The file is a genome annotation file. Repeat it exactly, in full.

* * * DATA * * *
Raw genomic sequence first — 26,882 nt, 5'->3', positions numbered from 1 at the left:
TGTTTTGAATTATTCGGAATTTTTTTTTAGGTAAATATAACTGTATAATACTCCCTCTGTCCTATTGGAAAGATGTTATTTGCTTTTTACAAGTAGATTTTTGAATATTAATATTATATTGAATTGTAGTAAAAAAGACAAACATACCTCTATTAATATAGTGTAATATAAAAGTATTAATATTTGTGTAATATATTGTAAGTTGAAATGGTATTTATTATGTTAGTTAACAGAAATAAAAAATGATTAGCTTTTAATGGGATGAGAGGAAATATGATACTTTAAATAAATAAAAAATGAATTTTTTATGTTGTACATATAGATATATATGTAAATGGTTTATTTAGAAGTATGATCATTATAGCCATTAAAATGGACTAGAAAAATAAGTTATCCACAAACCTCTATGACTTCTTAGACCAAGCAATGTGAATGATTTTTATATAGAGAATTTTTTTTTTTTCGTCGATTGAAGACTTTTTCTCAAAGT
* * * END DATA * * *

Raw genomic sequence first — 26,882 nt, 5'->3', positions numbered from 1 at the left:
TGTTTTGAATTATTCGGAATTTTTTTTTAGGTAAATATAACTGTATAATACTCCCTCTGTCCTATTGGAAAGATGTTATTTGCTTTTTACAAGTAGATTTTTGAATATTAATATTATATTGAATTGTAGTAAAAAAGACAAACATACCTCTATTAATATAGTGTAATATAAAAGTATTAATATTTGTGTAATATATTGTAAGTTGAAATGGTATTTATTATGTTAGTTAACAGAAATAAAAAATGATTAGCTTTTAATGGGATGAGAGGAAATATGATACTTTAAATAAATAAAAAATGAATTTTTTATGTTGTACATATAGATATATATGTAAATGGTTTATTTAGAAGTATGATCATTATAGCCATTAAAATGGACTAGAAAAATAAGTTATCCACAAACCTCTATGACTTCTTAGACCAAGCAATGTGAATGATTTTTATATAGAGAATTTTTTTTTTTTCGTCGATTGAAGACTTTTTCTCAAAGT